FORT MYERS, Fla. -- Now unburdened of the right hand injury he played the entire second half with last season, Red Sox shortstop Xander Bogaerts expects a significant uptick in his performance in 2018.In a healthy 2016 season, Bogaerts had 21 home runs, compared to just 10 in '17.• Spring
FORT MYERS, Fla. -- Now unburdened of the right hand injury he played the entire second half with last season, Red Sox shortstop Xander Bogaerts expects a significant uptick in his performance in 2018.
In a healthy 2016 season, Bogaerts had 21 home runs, compared to just 10 in '17.
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"Yeah, I definitely do think so," Bogaerts said, when asked if he expected to regain his power. "I'm not saying I'm going out and hitting 60 like [Giancarlo] Stanton or something, but I can definitely go out there and put up the same numbers as '16, maybe a little bit better. That's the kind of stuff I'm looking forward to this year."
After stacking up with two other young star American League shortstops, Francisco Lindor and Carlos Correa in recent years, Bogaerts couldn't do so in '17.
"You always want to be the best," said Bogaerts. "It doesn't matter how young or how old you are. I think you always want to strive to be the best in the pack, to be on top of that leaderboard. Hopefully this year I go right up there again. Last year, I learned a lot, but this year is a new year, a fresh start. I'm looking forward to it big time."
Bogaerts now admits he perhaps did himself, and the team, a disservice by coming back so soon from a right hand contusion he sustained after getting hit by a pitch from Tampa Bay's Jake Faria last July 6. He was back in the lineup two days later and continued to play, even though his hand throbbed at times.
Prior to the injury, the shortstop slashed .308/.363/.455 and was a Final Vote candidate for the All-Star Game. After it, he had a .232/.321/.340 line and looked nothing like the player who won a Silver Slugger Award at his position in 2015-16.
Bogaerts doesn't apologize for playing through pain. That's what competitors do. However, he now realizes that taking some time off -- perhaps a couple of weeks -- would have helped.
"Honestly, a little bit," Bogaerts said. "But that's just who I am. I enjoy playing baseball. If I have something broken, that's probably the only way I won't be in the lineup. To a point, I do regret it, but it's over with. You live and you learn. It's a new year, so now you can deal with stuff better.
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"We were in the heat of things, we were pushing for the playoffs. You don't want to be the guy on the bench not being able to help your team to win. You learn, and I definitely did."
New Red Sox manager Alex Cora is a big believer than Bogaerts can have a bounce-back season not just because of better health, but also some improved technique.
"This is a guy that's an elite shortstop," said Cora. "Either he got into bad habits, or nagging injuries, or had a bad season. It happens. But you look at his numbers, and the one that pops to me is his on-base percentage. Very consistent to where he was a few years ago when he won the Silver Slugger. [Hitting coaches] Timmy [Hyers] and Andy [Barkett], they're working on a few things to put him in a better position with his swing, his posture."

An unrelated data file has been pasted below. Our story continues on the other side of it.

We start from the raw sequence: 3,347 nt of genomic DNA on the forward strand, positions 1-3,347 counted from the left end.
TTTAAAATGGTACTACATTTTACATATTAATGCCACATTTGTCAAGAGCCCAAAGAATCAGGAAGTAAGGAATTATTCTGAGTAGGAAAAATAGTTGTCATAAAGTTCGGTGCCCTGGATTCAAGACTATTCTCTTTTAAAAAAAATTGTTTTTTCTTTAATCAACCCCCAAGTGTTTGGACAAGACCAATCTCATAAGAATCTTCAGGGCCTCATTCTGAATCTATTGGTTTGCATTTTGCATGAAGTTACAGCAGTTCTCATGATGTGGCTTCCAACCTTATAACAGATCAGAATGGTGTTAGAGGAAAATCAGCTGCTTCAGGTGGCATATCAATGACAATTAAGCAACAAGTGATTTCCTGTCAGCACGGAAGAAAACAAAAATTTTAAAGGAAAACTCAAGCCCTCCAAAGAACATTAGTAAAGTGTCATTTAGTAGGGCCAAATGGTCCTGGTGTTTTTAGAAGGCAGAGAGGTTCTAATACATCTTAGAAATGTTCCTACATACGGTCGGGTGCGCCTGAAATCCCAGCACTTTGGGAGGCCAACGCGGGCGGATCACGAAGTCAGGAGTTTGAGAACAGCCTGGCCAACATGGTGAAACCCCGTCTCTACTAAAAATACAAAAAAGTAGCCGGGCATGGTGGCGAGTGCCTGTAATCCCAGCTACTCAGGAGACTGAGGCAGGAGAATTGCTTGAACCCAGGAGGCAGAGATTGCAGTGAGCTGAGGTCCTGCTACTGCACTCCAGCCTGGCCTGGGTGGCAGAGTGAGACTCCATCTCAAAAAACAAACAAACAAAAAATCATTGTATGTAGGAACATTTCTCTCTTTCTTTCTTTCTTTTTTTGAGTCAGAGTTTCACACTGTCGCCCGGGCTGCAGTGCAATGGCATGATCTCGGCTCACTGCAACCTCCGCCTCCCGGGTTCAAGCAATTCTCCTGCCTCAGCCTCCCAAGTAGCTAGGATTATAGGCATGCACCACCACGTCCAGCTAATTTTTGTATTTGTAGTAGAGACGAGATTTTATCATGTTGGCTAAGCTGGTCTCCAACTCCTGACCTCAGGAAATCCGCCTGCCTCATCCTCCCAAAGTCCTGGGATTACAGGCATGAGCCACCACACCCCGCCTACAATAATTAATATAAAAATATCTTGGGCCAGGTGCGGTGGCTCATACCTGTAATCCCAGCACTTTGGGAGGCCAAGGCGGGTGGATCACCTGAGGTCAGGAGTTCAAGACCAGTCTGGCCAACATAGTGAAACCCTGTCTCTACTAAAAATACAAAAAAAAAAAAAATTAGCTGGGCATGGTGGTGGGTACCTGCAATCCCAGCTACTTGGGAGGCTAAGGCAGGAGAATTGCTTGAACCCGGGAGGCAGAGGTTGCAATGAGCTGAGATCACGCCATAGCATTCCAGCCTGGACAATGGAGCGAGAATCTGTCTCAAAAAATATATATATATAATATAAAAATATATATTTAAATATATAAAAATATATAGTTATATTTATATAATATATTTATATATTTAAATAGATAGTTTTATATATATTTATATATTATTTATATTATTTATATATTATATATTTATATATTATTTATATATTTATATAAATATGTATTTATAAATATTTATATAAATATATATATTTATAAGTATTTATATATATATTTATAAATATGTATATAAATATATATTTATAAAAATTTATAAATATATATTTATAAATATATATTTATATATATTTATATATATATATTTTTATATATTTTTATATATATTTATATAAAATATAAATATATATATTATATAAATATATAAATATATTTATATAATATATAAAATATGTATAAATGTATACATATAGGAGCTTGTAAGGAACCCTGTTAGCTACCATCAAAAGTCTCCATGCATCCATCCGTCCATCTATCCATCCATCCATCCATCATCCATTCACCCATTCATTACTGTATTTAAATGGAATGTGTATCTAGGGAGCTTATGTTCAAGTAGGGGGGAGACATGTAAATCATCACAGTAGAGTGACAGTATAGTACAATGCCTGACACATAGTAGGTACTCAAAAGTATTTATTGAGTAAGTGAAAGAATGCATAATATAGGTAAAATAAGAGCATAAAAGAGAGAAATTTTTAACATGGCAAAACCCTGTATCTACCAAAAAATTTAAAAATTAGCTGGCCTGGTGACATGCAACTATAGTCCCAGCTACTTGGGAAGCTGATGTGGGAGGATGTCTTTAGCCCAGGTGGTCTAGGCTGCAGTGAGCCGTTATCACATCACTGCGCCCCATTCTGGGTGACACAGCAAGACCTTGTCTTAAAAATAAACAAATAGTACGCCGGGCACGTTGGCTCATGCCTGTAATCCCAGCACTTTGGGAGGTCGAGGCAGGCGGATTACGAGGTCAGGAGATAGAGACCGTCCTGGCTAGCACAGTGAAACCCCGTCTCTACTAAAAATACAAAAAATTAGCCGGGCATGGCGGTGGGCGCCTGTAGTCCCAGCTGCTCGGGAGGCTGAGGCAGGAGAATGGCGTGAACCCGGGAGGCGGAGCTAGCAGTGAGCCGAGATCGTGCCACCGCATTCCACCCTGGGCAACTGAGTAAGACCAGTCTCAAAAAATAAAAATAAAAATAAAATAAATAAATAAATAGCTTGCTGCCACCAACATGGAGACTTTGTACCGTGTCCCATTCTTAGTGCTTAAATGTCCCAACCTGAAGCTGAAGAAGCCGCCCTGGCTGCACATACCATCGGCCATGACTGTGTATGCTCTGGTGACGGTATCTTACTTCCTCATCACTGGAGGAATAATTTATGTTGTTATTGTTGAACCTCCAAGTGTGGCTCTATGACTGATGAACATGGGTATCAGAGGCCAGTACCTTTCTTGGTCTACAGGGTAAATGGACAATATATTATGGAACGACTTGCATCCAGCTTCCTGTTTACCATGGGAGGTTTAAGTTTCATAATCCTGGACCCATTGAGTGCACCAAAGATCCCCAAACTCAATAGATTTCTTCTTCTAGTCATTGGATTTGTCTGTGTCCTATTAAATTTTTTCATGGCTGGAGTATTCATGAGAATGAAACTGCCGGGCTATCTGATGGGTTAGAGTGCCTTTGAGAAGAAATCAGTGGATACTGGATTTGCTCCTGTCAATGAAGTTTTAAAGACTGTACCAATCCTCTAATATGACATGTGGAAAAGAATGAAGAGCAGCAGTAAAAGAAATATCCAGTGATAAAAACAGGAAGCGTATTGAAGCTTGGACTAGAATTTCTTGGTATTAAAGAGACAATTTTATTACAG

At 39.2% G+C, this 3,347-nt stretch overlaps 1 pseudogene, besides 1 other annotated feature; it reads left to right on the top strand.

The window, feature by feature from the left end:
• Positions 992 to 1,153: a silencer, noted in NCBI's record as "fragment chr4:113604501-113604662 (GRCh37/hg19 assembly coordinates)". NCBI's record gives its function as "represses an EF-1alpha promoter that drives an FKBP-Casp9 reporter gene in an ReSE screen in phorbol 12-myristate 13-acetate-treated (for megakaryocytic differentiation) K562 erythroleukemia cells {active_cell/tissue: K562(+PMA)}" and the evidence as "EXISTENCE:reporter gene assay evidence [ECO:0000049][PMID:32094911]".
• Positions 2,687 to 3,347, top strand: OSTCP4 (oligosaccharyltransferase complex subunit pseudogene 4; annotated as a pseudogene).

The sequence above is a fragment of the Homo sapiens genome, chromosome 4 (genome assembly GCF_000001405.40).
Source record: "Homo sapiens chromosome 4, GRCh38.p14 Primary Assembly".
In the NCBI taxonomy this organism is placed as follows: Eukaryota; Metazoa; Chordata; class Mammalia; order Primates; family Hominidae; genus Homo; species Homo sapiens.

Hanley cleared for defense
Hanley Ramirez wasn't able to play defense in Spring Training last season due to discomfort in both of his shoulders. However, Cora expects Ramirez will be able to take part in defensive drills as soon as he arrives at camp in the next few days.
Ramirez being able to play first base at times gives the lineup more flexibility, and it will be particularly beneficial if president of baseball operations Dave Dombrowski is able to acquire another bat. J.D. Martinez could be the primary DH if the Red Sox were able to sign him.
"Everything I know, from his workouts in Miami, Hanley is throwing the ball well. He was taking ground balls," said Cora. "He'll be part of the drills right away. The volume is very important for him. We have to keep this guy healthy throughout. He was good two years ago defensively. I don't have a problem with him playing first base. Just a matter of seeing what we can do as far as volume. But he'll be fine."
Thornburg on mend
Reliever Tyler Thornburg, who missed all of last season, is behind the other pitchers as he recovers from thoracic outlet syndrome surgery in his right shoulder. However, Cora sees signs that Thornburg can be an impactful member of the bullpen this season.
"I saw him playing catch two days ago, and actually I was impressed with the conviction," said Cora. "I talked to him the next day and he was feeling great. So we'll keep building and see where he's at."
Ian Browne has covered the Red Sox for MLB.com since 2002. Follow him on Twitter @IanMBrowne and <a href="https://www.facebook.com/ianbrownemlb/? href=""></a href="https://www.facebook.com/ianbrownemlb/?>